Don’t Work for Free!

One of my students reached out this week with a scenario that is a great teaching moment. I’d like to share it with you.

The agent is working with a buyer who wants to buy new construction. The buyer finds a new build that he likes and while viewing the property, the buyer says tells the agent “I have four friends who would like to buy the remaining four properties left for sale in this subdivision.” SIDEBAR: This is a novice negotiating tactic used by buyers. They use the opportunity of more sales to get a better deal on their purchase. But the buyer went one step further and later in discussions with the actual builder, he mentioned he has four friends who would like the remaining properties.

This is where the story takes a sharp left-hand turn…the builder has a real estate license. The builder could easily cut the agent out of the transaction altogether because the agent made three critical mistakes:


The agent didn’t get a buyer representation agreement signed with the buyer before looking at the property. Without an agreement there is no guarantee he will get paid.


The agent didn’t get the names of the other four potential buyers to set up meetings with them. Whenever someone suggests they have a referral for you, it is up to you to pursue those opportunities. The agent should have met with the four potential buyers and get buyer representation agreements signed, so he is representing them.


The agent didn’t get a letter of introduction and agreement to cooperate signed by the builder that outlined his commission if the buyer purchased the property. It is too difficult to negotiate that after the fact.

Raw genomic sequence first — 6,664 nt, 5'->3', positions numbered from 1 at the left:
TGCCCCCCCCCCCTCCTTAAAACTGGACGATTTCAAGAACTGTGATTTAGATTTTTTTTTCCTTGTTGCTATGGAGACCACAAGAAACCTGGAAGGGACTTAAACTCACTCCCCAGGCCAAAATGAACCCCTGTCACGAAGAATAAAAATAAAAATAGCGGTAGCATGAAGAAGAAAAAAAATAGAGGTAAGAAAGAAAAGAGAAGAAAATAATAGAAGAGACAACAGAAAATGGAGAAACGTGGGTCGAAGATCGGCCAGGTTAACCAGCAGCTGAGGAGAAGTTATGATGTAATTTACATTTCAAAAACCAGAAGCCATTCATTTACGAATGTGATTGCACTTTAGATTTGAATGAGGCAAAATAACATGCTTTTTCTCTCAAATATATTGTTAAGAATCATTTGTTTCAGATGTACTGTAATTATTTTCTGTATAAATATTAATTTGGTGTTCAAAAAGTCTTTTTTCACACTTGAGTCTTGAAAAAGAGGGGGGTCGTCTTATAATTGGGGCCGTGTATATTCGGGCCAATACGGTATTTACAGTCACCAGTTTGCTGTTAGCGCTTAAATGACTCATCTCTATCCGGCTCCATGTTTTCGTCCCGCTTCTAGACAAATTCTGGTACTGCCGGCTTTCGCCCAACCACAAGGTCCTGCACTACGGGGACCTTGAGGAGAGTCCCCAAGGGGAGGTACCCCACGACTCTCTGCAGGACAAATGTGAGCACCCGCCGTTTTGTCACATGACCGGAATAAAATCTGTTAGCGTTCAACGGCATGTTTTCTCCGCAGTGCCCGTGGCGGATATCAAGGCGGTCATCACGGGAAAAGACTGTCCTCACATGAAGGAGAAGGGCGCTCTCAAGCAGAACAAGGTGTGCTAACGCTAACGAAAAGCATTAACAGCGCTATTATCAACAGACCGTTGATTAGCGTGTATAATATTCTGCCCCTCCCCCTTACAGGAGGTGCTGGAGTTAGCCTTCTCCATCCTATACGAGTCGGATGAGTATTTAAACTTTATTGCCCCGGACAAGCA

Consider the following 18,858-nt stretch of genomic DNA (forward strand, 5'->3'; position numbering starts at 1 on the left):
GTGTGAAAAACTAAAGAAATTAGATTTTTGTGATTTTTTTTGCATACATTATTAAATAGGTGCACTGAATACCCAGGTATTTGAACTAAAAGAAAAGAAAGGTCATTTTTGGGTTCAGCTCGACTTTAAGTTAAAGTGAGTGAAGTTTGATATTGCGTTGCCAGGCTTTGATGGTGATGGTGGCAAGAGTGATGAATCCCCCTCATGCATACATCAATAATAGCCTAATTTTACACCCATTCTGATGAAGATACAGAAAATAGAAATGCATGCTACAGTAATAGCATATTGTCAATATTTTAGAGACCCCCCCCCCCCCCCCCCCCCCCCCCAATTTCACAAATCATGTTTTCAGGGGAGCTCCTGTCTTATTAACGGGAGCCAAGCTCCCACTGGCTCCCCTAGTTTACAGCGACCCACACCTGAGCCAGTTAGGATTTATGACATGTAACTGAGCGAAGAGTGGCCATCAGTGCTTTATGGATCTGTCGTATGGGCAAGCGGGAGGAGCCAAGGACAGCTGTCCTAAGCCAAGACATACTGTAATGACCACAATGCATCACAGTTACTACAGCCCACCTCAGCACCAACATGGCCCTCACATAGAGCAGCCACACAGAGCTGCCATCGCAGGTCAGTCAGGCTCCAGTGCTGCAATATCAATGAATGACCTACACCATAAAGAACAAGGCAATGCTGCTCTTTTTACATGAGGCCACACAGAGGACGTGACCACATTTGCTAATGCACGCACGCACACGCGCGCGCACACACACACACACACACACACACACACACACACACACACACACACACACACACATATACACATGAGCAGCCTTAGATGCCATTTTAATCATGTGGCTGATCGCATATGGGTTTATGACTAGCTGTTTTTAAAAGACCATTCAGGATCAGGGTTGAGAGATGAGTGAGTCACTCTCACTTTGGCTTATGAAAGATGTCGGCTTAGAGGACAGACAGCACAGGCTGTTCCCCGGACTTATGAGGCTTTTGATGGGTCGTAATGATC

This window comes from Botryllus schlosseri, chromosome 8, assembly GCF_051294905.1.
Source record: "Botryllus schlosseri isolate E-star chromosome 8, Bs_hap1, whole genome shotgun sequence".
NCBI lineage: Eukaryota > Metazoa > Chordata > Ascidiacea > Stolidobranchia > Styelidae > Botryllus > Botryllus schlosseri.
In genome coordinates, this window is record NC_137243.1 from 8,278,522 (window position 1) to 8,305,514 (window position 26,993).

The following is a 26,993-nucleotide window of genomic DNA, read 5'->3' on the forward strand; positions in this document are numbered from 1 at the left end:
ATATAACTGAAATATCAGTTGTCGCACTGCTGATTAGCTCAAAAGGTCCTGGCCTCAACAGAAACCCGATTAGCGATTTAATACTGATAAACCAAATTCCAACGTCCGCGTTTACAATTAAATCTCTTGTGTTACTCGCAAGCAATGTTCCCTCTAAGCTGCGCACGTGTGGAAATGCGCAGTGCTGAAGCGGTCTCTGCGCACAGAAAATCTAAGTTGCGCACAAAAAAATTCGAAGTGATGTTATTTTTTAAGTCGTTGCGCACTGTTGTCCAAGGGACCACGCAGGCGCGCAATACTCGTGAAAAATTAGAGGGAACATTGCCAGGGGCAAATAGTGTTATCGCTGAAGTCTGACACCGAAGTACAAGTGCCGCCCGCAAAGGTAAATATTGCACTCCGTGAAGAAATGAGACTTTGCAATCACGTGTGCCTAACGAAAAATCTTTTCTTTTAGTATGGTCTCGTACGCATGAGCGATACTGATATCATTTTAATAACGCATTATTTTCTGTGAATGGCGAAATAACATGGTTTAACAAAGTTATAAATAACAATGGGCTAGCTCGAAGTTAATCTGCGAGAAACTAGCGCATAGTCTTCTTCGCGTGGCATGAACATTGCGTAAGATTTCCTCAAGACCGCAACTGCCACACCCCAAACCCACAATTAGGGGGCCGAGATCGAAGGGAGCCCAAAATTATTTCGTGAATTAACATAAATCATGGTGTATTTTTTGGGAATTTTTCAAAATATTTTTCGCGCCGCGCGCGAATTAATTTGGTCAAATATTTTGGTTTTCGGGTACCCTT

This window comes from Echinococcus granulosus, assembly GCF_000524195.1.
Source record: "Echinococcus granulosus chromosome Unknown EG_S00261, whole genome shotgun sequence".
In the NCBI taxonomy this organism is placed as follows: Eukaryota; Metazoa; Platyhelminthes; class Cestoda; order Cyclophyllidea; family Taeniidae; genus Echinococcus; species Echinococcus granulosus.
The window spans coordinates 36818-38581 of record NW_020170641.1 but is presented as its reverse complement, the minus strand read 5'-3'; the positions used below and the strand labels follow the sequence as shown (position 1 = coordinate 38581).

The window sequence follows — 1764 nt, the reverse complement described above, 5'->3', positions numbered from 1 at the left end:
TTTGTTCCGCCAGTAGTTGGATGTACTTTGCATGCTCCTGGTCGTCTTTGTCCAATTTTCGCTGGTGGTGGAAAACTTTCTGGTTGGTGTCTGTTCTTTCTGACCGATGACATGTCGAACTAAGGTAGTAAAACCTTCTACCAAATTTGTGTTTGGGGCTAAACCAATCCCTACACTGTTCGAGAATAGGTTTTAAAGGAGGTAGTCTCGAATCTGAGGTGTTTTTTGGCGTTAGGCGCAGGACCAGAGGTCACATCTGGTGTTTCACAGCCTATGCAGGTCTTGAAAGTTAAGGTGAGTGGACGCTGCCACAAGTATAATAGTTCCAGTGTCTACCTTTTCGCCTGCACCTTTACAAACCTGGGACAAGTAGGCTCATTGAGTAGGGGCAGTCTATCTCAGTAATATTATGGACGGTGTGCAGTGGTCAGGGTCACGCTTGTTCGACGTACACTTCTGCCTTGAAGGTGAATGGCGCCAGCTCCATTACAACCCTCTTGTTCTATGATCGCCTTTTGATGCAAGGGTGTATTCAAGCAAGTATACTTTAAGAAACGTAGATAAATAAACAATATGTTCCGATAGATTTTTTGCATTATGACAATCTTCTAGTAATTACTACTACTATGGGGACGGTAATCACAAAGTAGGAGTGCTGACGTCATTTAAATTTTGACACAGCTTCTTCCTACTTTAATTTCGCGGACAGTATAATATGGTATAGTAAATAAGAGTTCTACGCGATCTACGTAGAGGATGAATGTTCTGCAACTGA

This situation was completely preventable, but hindsight is 2020. What should the agent do to ensure he still gets paid?

Let me start by saying the builder and the buyer will likely want to cut the agent out of the transaction because they will both benefit by not paying the agent’s commission. Even if they feel a little guilty about it, they will rationalize their decision. The buyer will say “I got a better deal. I like the agent but let’s be honest, I have to look after my family.” The builder will say “I am a licensed real estate agent and the other agent didn’t get a buyer representation agreement signed. This is an opportunity to maximize my profits and that’s what business is all about.” I’m not saying I agree with those statements. It is just how people justify their decisions. Money often supersedes good choices.

The teaching point here is always to protect yourself.

Don’t work in uncommitted relationships. Good contracts make for good clients. What advice did I give the agent to help him recover after he made these three critical errors? My first suggestion was: learn from this painful situation and don’t make the same mistake again. My second suggestion was: go to the builder and see if he will sign a letter of introduction and agreement to cooperate. If he can convince the builder to sign it then he’s guaranteed to get paid if the buyer buys one of his properties. If the builder refuses to sign it, the agent can still ask the buyer to sign a buyer representation agreement establishing his commission. The agent can then submit an offer to the builder stipulating the builder pay the commission as part of the proceeds of the sale. If the builder refuses to pay the commission, the buyer can submit an offer without it, and the buyer agrees to pay the commission on closing. It is all a matter of negotiations. If both the buyer and the builder refuse to sign the agreements and they decide to work together, there is a very good chance the agent won’t get paid for his work. Not getting buyer representative agreements signed up front is like trying to close the barn door after the horse has already run out.

Chris Leader
Leader’s Edge Training

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